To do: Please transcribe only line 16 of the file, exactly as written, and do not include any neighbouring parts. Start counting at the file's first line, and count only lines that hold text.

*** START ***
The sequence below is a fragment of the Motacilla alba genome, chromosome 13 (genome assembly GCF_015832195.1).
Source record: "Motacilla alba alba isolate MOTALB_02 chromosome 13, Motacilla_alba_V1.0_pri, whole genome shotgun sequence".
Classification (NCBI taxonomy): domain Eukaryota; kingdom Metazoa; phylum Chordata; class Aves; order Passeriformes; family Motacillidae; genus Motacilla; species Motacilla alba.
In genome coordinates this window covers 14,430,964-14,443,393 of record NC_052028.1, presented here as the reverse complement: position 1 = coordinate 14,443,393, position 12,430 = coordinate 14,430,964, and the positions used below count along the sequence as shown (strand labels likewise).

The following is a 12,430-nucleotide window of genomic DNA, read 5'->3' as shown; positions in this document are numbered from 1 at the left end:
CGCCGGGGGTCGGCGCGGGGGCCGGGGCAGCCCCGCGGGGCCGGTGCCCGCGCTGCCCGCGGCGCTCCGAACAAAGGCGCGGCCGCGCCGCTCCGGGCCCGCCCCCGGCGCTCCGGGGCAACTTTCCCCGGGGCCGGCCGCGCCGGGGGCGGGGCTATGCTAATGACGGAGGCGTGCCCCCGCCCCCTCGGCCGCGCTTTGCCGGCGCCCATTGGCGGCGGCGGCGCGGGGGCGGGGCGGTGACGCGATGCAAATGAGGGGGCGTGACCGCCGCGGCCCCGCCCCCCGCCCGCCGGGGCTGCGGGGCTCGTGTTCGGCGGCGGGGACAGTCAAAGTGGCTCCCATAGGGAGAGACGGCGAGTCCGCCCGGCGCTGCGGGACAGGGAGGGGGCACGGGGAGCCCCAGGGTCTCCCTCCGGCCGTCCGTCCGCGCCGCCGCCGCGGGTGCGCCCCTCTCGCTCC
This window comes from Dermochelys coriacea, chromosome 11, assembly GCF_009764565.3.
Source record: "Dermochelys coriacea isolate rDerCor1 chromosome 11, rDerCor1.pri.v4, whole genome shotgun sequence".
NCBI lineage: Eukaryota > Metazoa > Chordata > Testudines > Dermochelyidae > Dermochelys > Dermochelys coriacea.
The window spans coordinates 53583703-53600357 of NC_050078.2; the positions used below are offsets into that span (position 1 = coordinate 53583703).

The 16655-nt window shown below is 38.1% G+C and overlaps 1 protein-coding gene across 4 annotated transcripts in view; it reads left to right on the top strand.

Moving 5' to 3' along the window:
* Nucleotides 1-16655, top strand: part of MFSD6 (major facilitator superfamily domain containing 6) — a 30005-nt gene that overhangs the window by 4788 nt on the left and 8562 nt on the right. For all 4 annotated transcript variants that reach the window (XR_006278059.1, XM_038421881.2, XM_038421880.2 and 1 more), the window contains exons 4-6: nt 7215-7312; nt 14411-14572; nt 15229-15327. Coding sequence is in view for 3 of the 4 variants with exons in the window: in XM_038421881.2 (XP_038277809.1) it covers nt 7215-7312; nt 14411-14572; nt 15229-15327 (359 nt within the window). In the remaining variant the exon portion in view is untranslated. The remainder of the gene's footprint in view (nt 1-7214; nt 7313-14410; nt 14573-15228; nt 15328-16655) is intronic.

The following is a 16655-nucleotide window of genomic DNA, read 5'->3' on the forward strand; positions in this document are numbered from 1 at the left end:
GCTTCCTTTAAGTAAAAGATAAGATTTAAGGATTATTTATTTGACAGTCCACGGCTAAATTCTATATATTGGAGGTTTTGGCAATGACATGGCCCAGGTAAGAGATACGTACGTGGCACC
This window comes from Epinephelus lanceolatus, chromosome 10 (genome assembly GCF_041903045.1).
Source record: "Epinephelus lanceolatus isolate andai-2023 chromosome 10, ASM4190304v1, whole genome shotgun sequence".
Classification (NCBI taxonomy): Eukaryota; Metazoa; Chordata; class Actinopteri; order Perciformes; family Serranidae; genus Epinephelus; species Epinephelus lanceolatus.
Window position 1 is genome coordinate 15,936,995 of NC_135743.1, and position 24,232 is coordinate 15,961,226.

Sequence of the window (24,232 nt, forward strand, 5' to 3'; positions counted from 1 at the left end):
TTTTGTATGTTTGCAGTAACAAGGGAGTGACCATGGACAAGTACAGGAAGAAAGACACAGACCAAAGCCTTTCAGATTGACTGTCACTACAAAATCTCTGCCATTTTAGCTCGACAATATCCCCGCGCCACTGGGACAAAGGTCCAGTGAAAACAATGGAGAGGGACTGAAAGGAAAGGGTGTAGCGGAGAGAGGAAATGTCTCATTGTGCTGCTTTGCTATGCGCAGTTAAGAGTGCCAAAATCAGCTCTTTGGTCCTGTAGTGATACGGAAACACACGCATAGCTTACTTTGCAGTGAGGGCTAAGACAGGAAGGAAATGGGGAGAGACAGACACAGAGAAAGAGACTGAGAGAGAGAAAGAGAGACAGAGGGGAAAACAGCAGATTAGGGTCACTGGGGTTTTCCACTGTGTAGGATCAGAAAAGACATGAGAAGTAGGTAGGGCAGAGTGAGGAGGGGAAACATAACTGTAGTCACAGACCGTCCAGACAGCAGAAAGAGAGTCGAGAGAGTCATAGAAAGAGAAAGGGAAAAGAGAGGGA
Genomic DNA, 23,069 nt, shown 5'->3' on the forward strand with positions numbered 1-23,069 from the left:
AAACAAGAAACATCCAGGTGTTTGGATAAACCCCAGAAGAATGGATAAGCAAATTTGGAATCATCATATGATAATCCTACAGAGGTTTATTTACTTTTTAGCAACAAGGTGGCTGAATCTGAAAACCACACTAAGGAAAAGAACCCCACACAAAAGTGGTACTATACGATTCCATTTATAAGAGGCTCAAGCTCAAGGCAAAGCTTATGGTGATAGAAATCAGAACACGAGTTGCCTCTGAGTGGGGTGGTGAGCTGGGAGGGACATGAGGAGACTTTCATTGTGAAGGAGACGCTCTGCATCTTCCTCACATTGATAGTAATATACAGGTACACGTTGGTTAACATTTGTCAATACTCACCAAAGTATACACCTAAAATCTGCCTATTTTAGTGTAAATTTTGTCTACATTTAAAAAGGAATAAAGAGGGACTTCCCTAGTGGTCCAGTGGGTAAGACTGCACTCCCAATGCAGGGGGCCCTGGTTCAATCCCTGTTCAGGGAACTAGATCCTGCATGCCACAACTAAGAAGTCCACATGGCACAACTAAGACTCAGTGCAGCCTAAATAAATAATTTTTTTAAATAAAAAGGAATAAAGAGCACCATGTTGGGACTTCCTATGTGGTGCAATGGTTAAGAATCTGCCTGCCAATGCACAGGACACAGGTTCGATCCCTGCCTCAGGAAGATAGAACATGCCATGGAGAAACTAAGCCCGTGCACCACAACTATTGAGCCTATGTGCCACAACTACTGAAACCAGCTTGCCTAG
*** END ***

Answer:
This window comes from Epinephelus lanceolatus, chromosome 10 (genome assembly GCF_041903045.1).